The latest scene-stealer is the Zara flagship store with its overpowering beautifully refurbished façade. Arif Fazlani, the owner of the Ismail building that houses Zara – the international fashion brand, worked with Architects Mona Sanghvi and Kirti Unwalla to create this mesmerizing fascia. Arif gives full credit to his team of contractors, architects and engineers for the excellent work. “It took us a year of research to understand the ethos of the place,” says Mona, adding that change is on the cards. “There are no malls here and as per global standards, the Horniman Circle offers a perfect setting.”
Arif calls Kala Ghoda, Flora Fountain and Horniman Circle the golden triangle. Properties with a historic quotient being witness to a revival, with the influx of big brands, is a familiar story, he opines.“Brands,” he observes,“want to be in the high street and this golden triangle with its classic appeal is undoubtedly the new hotspot”.
Interior designer Sarah Sham, who refurbished The Starbucks,echoes the sentiment. “This is the time of the big switch. New offices are not opening in this defunct area. Also, most recently Deustche Bank sold its place to Cathedral School, and more lifestyle and design stores are eyeing the location”. With banks shifting base to Bandra-Kurla Complex (BKC), it is likely that the area might clear out for high-end boutiques and design houses. “Things have changed post Zara opening up”, says Arif. “I have been approached by many brands who want to open in this vicinity”. Passionate about his city, Arif avers, “With a little Municipal and Government support, we can go all out and create a Madison Square-like-destination. If the traffic can be controlled and if walking zones can be made, we will see big brands queuing up to rent places in this Golden Triangle, which offers high customer spending potential”.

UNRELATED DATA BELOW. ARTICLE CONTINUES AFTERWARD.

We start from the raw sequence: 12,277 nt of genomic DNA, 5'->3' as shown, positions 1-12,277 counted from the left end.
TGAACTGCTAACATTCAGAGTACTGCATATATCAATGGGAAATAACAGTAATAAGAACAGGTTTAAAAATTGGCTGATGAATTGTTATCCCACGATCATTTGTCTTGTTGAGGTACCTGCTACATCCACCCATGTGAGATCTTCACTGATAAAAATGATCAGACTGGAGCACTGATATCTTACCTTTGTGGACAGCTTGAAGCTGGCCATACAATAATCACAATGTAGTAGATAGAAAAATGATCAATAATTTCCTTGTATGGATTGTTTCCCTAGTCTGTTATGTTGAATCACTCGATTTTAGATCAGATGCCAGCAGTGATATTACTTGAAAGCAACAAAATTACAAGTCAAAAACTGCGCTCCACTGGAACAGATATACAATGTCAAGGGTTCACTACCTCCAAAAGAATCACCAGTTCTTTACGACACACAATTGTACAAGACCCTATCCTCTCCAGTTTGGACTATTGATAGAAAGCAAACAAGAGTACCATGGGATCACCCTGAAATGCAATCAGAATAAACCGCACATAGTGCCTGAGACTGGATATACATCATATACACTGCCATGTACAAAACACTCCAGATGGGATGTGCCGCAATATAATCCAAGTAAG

Originally Ballad Pier was created to be a sub-city inside Mumbai, Sarah informs. “Till date it has the best heritage ambience in town”. She recalls that the CEO of Starbucks had declared Mumbai Starbucks to be the most beautiful of all their properties all over the world.
If we go by the saying, ‘make a better future by developing the elements from the past’, then Kala Ghoda has already revived the art and culture scene that was predominant in the area and design stores are aides-mémoires of the cotton trade that took place beneath the banyan tree. Akbarallys, one of the oldest multipurpose stores, has reinvented itself to a men’s wear shop to keep in step with time. The Asiatic Library is getting its glam makeover with the newly-weds posing for photo shoots on its steps. Art is flourishing, art galleries are popping up, and the wheels have started rolling.
However, we are so close, yet so far as the jarring reality of huge crowds, little lanes jammed with bikes and the garbage dumps cannot be overlooked. The old battles will continue to exist with the new developments. The need is to work towards striking a balance between the wired world and history. Our spotlight of street luxury in the city is being created. Rumor has it that Tiffanys, Tod’s, Cartier, Harrods, H&M,Uniqlo and Ikea too are wanting to set shop here. And that will sort of complete the circle of exclusivity.